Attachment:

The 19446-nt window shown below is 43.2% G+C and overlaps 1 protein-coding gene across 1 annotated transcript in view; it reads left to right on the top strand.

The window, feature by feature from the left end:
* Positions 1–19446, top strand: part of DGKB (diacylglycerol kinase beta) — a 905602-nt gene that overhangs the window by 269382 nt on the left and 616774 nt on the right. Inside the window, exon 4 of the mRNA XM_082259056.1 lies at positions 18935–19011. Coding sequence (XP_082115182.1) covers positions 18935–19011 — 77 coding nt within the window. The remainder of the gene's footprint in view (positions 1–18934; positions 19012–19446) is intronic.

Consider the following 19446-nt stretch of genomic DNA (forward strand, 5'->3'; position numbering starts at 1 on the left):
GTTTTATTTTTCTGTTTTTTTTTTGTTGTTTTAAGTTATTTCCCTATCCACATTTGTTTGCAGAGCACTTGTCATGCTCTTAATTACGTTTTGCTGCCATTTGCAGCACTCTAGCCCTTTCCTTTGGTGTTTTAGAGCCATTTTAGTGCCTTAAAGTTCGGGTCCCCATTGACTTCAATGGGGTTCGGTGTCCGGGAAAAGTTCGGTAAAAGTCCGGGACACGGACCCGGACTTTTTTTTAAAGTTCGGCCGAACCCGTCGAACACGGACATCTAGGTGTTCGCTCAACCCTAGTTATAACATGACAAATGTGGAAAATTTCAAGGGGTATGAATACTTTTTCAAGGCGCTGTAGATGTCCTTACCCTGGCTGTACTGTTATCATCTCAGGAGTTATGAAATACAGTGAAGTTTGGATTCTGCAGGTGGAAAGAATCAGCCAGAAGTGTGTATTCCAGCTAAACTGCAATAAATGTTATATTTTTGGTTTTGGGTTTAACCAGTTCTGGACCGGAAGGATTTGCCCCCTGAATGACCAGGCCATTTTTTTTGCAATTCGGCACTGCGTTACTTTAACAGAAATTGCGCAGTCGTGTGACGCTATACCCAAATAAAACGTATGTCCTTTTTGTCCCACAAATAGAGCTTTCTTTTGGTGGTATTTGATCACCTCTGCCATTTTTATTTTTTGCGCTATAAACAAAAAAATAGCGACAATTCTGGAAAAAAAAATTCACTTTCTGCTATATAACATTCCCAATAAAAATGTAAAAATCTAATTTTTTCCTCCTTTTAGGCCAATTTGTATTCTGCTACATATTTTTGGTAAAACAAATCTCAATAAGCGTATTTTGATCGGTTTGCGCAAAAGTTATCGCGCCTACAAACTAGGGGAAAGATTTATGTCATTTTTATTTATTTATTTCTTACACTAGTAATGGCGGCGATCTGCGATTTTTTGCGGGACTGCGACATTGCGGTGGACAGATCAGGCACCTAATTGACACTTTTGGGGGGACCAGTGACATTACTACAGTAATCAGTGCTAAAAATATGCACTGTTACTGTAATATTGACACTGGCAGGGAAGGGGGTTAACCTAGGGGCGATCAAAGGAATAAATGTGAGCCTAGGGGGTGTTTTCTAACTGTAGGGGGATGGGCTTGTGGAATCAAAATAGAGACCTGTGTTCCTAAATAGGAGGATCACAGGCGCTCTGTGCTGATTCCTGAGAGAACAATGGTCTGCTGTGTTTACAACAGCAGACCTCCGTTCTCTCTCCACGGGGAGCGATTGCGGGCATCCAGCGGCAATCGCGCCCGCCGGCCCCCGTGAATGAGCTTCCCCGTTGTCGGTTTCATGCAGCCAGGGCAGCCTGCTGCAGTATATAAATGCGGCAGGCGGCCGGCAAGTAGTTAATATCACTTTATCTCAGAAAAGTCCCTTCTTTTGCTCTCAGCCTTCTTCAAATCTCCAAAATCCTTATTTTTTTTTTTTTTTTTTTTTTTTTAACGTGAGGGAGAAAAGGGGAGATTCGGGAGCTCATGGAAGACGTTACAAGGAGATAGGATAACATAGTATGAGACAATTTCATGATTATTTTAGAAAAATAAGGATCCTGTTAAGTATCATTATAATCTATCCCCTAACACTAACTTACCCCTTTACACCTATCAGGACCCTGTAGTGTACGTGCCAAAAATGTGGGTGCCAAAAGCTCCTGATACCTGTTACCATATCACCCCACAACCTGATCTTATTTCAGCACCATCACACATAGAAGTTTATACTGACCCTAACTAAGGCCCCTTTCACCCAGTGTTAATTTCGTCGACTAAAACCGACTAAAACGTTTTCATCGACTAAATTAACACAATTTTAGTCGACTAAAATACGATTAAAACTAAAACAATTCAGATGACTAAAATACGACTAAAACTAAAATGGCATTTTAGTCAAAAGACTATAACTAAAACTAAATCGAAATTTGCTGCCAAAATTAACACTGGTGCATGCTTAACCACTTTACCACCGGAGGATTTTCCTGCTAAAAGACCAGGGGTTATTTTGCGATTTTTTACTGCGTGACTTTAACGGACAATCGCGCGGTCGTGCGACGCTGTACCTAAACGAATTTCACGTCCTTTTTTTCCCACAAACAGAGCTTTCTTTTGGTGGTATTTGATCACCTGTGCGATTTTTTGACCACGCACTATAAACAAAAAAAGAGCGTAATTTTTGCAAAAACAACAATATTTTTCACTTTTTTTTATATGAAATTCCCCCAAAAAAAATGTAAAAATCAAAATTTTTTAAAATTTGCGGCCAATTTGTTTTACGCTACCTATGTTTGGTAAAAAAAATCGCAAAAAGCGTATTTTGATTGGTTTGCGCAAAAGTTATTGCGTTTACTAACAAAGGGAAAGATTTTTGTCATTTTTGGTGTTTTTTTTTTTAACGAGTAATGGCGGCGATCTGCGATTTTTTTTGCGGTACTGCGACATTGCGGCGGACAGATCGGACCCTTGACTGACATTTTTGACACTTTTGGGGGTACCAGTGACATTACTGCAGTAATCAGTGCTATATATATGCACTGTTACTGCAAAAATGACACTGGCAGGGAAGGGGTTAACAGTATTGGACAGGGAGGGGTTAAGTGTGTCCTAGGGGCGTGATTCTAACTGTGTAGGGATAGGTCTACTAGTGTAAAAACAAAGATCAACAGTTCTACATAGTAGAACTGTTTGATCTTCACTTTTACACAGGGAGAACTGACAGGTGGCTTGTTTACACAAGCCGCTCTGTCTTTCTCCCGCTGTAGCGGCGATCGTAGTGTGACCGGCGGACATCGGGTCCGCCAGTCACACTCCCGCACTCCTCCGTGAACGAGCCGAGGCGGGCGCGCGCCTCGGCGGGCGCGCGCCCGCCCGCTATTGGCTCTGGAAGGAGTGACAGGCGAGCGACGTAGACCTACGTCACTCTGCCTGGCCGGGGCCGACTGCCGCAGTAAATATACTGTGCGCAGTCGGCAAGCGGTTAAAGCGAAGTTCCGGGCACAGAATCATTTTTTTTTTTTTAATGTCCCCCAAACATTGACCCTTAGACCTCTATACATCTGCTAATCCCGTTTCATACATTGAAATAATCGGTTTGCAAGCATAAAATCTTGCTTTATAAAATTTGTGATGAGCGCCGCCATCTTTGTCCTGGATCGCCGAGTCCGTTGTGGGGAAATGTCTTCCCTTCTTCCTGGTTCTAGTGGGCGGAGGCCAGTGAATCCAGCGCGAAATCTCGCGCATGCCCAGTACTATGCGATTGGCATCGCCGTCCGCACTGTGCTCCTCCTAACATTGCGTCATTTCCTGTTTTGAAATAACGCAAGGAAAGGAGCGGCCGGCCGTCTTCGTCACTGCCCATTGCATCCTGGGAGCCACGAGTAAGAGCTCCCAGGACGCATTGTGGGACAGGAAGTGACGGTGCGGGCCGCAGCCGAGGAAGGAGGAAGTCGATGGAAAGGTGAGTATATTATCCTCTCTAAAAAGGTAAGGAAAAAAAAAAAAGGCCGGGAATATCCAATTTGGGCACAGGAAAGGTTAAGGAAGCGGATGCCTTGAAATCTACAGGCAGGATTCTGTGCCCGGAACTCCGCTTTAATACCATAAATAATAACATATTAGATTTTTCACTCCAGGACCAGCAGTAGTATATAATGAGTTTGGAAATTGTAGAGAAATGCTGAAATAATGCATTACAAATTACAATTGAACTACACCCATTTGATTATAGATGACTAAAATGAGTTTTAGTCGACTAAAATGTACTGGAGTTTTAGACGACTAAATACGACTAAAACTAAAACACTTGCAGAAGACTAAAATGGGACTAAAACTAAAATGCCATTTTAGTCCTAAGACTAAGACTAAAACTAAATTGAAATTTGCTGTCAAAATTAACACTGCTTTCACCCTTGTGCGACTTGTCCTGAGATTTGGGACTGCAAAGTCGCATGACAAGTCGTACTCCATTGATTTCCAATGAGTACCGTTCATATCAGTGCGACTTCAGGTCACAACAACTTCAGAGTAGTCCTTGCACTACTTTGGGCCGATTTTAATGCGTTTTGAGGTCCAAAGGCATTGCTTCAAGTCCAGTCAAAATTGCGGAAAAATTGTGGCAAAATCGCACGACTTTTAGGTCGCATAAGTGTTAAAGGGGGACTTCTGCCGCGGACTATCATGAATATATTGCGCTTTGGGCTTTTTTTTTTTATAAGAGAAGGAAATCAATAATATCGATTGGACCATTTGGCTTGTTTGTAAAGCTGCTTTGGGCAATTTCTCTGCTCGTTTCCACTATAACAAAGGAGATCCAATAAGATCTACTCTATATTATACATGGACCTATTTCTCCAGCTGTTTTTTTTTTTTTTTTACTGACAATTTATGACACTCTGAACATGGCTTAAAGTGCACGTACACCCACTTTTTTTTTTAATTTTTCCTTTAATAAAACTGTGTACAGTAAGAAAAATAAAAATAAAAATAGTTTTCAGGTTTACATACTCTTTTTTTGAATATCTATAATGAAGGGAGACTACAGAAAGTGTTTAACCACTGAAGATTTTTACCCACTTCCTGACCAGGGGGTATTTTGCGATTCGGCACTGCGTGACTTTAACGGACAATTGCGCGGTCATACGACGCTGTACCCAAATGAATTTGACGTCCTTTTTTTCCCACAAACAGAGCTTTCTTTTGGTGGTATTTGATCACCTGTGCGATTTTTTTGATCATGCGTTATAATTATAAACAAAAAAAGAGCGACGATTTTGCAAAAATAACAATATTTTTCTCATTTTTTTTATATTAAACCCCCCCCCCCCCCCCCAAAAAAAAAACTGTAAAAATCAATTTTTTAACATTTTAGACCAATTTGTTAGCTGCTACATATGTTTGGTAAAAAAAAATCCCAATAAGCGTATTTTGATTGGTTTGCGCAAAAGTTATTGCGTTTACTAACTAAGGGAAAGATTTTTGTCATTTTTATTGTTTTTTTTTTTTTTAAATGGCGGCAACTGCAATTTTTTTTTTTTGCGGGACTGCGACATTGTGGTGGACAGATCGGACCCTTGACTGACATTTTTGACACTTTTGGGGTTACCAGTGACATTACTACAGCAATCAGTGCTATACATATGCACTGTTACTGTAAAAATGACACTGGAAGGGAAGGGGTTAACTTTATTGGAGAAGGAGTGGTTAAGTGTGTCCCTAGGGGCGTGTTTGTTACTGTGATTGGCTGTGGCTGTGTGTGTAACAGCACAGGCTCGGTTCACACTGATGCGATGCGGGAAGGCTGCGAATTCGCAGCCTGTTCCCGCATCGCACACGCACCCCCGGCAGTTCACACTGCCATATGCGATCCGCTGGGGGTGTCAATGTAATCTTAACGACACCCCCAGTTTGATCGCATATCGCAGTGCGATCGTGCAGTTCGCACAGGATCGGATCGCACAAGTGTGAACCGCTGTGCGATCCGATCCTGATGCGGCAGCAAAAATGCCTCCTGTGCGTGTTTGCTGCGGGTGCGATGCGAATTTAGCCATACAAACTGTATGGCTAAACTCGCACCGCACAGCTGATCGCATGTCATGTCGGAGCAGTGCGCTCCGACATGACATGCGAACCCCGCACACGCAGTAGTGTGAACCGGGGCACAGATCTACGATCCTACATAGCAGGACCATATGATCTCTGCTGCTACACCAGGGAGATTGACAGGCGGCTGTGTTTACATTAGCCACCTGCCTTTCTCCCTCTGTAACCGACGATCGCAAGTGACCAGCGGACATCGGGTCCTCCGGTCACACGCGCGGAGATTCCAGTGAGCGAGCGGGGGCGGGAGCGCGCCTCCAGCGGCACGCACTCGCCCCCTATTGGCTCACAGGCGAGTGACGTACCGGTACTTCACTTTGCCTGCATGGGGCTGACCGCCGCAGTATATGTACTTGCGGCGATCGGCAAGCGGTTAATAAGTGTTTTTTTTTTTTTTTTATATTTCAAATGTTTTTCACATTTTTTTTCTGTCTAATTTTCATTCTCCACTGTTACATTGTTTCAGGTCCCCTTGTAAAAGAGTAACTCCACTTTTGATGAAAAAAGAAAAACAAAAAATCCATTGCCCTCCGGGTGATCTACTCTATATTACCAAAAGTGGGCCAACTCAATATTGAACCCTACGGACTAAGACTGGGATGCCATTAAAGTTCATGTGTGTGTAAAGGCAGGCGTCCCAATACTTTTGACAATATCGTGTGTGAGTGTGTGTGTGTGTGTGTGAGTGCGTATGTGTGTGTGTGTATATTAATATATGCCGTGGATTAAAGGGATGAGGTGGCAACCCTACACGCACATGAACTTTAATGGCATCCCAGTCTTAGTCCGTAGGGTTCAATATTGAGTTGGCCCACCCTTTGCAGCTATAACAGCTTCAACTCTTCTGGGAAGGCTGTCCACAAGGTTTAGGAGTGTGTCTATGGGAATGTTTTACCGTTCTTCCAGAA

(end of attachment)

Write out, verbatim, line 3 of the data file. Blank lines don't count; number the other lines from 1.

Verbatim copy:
* Positions 1–19446, top strand: part of DGKB (diacylglycerol kinase beta) — a 905602-nt gene that overhangs the window by 269382 nt on the left and 616774 nt on the right. Inside the window, exon 4 of the mRNA XM_082259056.1 lies at positions 18935–19011. Coding sequence (XP_082115182.1) covers positions 18935–19011 — 77 coding nt within the window. The remainder of the gene's footprint in view (positions 1–18934; positions 19012–19446) is intronic.